In the Early Years, English is known as Communication, Language and English and is one of 6 areas of learning taught on a daily basis, through the indoor and outdoor learning environments. This indoor and outdoor learning is continued into KS1.
In the Early Years and KS1, we lay the foundations to enable children to want to be successful readers and writers. We aim to make the learning in English as ‘real’ to the children as possible, as without a true purpose the children will not see the reason for reading and writing.
At Catmose Primary, we follow our own Systematic Synthetic Phonics (SSP) Programme, using Q Phonics actions and handwriting stories to ensure consistency in pupils’ learning of Grapheme Phoneme Correspondences (GPCs). To see our Phonics Progression document, please click here. In EYFS and KS1, pupils have daily Phonics lessons (which lead into spelling lessons in Year 2 and into KS2) following the same lesson structure of Review, Teach, Practise and Apply. Pupils are exposed to range of literature during English lessons, which are in addition to Phonics sessions.
Our colour banded reading books are from Badger Learning which ensures consistency in allocation to bands. Banded reading books in EYFS and KS1 link to the different phonics phases to ensure that pupils have the prior knowledge to be able to access to book independently. Our reading bands continue into KS2 to provide increasing challenge.
In KS2 a daily GAPS (Grammar, Spelling and Punctuation) focus is taught in groups which are tailored to meet ability needs. This work is then referred to in Writing and Reading focus sessions.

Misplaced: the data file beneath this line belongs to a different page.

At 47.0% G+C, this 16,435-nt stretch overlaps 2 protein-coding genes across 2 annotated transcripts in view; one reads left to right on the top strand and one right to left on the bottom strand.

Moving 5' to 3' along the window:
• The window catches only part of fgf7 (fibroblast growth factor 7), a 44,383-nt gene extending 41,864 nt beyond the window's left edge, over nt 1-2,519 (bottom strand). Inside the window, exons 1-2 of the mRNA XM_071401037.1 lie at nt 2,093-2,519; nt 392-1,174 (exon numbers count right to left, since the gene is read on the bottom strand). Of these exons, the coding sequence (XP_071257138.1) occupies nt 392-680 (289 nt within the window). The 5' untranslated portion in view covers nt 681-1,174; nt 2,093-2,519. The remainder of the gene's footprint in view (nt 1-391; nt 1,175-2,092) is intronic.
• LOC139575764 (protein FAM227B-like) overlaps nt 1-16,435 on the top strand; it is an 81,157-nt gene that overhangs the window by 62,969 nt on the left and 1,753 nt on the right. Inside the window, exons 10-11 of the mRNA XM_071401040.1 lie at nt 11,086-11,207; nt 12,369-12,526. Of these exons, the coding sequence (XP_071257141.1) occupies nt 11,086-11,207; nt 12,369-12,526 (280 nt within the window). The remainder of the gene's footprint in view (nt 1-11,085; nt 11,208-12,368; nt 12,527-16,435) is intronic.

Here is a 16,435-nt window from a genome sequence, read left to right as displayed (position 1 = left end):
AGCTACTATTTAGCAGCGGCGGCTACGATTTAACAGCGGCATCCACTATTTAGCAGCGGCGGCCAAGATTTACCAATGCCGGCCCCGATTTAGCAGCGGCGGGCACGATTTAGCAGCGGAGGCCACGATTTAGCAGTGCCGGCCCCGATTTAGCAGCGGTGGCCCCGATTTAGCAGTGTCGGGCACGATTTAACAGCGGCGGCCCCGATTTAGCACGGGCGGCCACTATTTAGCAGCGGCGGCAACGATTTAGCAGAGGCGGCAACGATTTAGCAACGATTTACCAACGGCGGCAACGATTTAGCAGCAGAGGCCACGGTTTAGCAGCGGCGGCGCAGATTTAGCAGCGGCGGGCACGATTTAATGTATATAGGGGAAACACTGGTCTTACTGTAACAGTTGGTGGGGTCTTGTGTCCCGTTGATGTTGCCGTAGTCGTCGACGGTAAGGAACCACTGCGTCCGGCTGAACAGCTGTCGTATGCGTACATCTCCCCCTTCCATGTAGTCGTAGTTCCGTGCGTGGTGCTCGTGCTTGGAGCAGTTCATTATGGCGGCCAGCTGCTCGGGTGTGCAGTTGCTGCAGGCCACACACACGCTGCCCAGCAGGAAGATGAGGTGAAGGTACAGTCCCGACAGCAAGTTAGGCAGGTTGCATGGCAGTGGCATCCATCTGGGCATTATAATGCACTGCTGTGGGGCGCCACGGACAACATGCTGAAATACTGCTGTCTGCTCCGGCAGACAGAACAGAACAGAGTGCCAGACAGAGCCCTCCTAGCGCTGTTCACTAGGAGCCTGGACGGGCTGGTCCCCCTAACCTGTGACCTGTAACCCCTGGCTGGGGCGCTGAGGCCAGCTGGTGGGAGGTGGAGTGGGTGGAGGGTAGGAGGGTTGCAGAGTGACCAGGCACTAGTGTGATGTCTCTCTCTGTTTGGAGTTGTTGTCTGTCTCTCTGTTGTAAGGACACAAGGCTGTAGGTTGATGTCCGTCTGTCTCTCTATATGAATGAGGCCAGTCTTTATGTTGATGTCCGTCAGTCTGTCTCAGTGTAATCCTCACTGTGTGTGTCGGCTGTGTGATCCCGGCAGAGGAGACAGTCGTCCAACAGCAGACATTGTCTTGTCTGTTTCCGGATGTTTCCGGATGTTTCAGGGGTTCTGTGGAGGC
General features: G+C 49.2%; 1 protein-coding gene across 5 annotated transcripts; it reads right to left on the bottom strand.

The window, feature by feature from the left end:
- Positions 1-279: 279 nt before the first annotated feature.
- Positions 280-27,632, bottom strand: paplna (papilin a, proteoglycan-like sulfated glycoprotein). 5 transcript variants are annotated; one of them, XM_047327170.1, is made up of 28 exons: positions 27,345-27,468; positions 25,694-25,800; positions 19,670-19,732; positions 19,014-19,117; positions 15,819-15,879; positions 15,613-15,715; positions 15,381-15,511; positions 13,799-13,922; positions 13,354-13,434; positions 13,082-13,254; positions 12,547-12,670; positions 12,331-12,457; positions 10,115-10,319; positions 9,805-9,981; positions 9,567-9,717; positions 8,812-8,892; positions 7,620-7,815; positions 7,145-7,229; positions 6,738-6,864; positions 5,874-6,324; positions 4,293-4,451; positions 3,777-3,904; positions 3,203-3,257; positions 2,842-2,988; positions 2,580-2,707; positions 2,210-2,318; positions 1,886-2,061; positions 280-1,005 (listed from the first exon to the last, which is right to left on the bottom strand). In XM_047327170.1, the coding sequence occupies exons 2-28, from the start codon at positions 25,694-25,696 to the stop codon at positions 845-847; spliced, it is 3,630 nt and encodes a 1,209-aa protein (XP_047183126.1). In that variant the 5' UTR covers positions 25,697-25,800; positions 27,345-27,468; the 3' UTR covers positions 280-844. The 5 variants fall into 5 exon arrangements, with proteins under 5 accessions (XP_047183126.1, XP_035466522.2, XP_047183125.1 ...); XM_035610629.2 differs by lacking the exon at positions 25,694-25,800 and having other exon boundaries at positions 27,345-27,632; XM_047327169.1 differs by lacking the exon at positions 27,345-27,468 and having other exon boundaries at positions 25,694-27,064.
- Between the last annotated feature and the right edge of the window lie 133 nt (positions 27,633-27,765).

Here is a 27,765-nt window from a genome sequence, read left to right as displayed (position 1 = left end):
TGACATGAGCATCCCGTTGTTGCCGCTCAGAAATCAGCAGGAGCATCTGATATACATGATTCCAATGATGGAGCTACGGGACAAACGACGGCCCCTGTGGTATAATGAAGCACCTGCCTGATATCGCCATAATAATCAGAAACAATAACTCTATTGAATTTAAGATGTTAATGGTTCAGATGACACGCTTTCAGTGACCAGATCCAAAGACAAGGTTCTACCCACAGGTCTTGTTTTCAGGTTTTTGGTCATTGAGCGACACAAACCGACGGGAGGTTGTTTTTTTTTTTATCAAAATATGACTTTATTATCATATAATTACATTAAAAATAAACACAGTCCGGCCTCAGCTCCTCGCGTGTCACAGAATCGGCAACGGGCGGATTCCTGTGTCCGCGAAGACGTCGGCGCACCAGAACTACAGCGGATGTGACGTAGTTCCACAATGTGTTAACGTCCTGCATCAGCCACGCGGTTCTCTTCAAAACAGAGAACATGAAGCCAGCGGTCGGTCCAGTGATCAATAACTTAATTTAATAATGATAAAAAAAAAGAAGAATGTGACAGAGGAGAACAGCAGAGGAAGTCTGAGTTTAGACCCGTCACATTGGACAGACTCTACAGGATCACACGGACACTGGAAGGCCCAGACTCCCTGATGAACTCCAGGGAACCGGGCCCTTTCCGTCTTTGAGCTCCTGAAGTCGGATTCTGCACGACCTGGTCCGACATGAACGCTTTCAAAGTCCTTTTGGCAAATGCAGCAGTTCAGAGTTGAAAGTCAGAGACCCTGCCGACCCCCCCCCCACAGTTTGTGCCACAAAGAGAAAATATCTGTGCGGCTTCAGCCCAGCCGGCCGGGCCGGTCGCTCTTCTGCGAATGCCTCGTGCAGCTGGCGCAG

Reading with your child
Here are some simple tips to help your child with reading at home.
- Make book sharing a fun time that you both enjoy – snuggle up with a book!
- Read old favourites together as well as new books.
- If your child reads to you, or joins in when you are reading to them, show them that you are proud of what they can do.
Make time and space!
- Make reading a special part of your day. Try to find a time when you aren’t busy doing other things so you can spend ‘quality time’ reading together – even if it’s only for a few minutes.
- Try to find a quiet place away from distractions like the television or the computer.
- Try to find some time every day for reading together – 10 minutes each day is better than a long session once a week.
- Give your child lots of praise, encouragement and support when they read to you. Focus on what they did well, not what they did wrong. Even small successes are important.
- Never force your child – if they are reluctant to read you could offer a small reward such as playing a game they enjoy. If they are tired or very reluctant, read to them instead.
Found out what they like to read!
- Sometimes we read for pleasure but much of the time we read for a reason, Read lots of different things together – stories, information books, comics, magazines, websites, cereal packets, TV listings – anything you and your child enjoy reading or need to read.
- Let your child make his or her own reading choices sometimes. They need to develop their own personal likes and dislikes. It is OK not to like some books! Don’t worry if they choose an ‘easy’ favourite book over and over again. This is normal and helps children build their reading confidence and enthusiasm.
- Join the local library and let your child choose from the great range of books on offer.
Talk about it!
- Talking about books will help your child become more involved and interested in reading and can help them understand more.
- After you’ve read a book together – or anything else you choose to read – talk about it. What was it about? How did it make you feel? What did you like or not like about it? What did you learn? Spend some time looking at the pictures and talk about what they tell you. Never cover the pictures while sharing a book.
- You can talk with your child about anything – games, TV programmes, films or other things you do together.